The Bombardier Challenger 600 is the first in the 600 series of large business jets produced by Bombardier Aerospace. The earliest version of what would eventually become the Challenger 600 was the LearStar 600, a business jet designed and developed by Learjet in 1974. In 1976 Canadair purchased the development, production, and marketing rights to the aircraft and Canadair launched the project as the CL-600 Challenger.
The initial design promised long range and economy and it was one of the first aircraft to feature a supercritical wing. Canadair initially incorporated a few changes to the design however the developers had to overcome numerous weight and drag issues in the new design of the large jet. When the jet was certificated in 1980 the final model had significant weight reduction and greatly improved range over earlier test models.
Pilots and operators love to fly the Challenger 600 as it offers the capabilities of an airline jet without the high cost. The aircraft has four backup power systems with more voltage and power than is usually experienced in private jets. The cockpit features a Sperry analog flight guidance system, Primus 400 weather radar, dual-channel autopilot, a GNS-500 VLF/Omega navigation system, and several other situational awareness systems.
The Challenger 600 has a spacious and comfortable cabin that is especially quiet with very low vibration levels. It can accommodate as many as nineteen passengers but is typically configured to seat nine to twelve with a variety of cabin furniture arrangements. Passengers enjoy a true transcontinental range of an airliner with a respectable field performance and all the luxurious amenities expected in a sophisticated business charter jet. The 600 can take off in 5,700 feet at sea level, or in 7,350 feet at 5,000 feet. It can cross the United States nonstop in most conditions except against the strongest of headwinds. It can cruise at over 550 mph at altitude of 39,000 feet (far above most air traffic), or at 43,000 for economical long-range trips. Overall, it is a private jet that offers as many options as you can find flying commercial.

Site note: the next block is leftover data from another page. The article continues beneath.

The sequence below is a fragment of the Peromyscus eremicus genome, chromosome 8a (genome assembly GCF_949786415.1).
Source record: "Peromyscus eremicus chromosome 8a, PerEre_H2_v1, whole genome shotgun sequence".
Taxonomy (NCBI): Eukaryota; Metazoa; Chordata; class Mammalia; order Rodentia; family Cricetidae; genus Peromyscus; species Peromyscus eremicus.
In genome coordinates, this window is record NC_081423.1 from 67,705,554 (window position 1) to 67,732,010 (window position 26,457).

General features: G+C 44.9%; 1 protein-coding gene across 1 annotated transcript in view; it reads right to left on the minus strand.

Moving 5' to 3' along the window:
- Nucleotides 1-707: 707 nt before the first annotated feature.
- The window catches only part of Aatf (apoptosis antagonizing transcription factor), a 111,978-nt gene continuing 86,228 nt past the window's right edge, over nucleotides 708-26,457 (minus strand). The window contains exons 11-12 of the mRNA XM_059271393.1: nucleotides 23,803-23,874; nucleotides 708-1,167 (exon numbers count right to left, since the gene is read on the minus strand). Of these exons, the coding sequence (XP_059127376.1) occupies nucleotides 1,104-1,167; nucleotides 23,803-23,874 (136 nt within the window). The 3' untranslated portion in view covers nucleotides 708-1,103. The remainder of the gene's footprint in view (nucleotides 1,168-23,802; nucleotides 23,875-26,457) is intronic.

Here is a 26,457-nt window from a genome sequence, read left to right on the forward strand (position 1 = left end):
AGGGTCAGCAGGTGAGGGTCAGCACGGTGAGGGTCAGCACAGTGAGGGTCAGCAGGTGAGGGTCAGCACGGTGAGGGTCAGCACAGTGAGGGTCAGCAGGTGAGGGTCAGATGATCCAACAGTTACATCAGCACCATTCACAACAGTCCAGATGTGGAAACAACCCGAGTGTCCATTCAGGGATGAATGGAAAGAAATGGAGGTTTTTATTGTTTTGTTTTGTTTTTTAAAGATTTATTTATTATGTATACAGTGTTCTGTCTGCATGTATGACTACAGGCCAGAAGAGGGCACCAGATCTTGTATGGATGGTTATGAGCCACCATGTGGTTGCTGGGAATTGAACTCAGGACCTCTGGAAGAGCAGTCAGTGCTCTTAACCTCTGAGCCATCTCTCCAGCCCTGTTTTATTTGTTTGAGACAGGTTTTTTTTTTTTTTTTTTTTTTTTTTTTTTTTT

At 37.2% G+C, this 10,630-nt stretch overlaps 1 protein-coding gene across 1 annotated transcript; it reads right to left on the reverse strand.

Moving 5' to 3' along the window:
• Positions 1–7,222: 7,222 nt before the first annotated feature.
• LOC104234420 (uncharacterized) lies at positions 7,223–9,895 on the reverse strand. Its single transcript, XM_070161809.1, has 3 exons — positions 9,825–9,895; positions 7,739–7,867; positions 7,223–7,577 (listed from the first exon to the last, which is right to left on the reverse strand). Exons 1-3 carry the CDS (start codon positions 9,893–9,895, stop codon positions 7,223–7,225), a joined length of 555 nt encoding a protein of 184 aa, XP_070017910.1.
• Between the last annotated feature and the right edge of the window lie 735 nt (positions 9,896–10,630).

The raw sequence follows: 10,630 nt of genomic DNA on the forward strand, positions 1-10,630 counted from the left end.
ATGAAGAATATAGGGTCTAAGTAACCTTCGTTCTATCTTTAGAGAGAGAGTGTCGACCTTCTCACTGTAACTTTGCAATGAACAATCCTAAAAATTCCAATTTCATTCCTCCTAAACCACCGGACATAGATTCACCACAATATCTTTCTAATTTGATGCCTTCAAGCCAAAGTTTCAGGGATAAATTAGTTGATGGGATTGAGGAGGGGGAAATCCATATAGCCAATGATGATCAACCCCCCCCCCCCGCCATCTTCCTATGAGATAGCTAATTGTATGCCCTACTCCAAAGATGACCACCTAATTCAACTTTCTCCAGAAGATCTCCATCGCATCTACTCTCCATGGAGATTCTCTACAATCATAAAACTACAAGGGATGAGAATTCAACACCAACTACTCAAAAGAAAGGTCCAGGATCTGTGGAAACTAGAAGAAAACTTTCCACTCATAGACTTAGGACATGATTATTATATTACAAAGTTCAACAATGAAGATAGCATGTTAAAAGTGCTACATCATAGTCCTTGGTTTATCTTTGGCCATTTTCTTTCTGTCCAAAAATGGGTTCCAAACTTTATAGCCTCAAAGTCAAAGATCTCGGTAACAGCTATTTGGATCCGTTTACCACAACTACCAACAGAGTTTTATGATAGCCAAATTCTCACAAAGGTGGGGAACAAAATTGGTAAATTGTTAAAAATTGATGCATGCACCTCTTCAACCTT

Production of the Challenger 600 continued until 1983 at which time it was replaced with the Challenger 601. The Challenger 601 features more powerful engines, and other modifications to the Challenger 600 design which further improved the range and performance of the 600 series of aircraft.
Technical specifications are as follows:
The 600 has two Avco Lycoming ALF 502L turbofans rated at 7500 lb thrust each.
Performance specifications are as follows:
The 600 has a maximum cruise speed of 552 mph (890 km/h) and an economical cruising speed of 492 mph (800km/h). The range with four passengers and fuel reserves is 3,459mi (5,566km).
Dimension specifications are as follows:
The 600 overall length is 68ft 5in (20.85 m) and height is 20ft 8in (6.3 m). The aircraft has a wingspan of 61ft 10in (18.85m). The baggage compartment can hold 115 cubic feet.
Weight specifications are as follows:
The 600 has a maximum takeoff weight of 40,125 lb (18,201 kg) with a maximum payload of 6,850 lb (3,107 kg). With full fuel, the payload is reduced to 2,610 lb (1,183 kg)
Internal specifications are as follows:
The 600 cabin length is 28ft 3in, width is 8ft 2in, and height is 6ft 1in. The corporate cabin typically seats nine to twelve passengers with a crew of two. A variety of floorplans have been incorporated on the 600 but most common configurations include two four-place club plus additional side facing seat, or two four-place club plus a three-place divan or a single four-place club, plus two facing seats across from a three-place divan.
The 600 features a full width lavatory, full galley, executive leather upholstery, fine quality fabrics and wood trim. Entertainment amenities include LCD monitors, VHS, DVD, and XM Radio ability.
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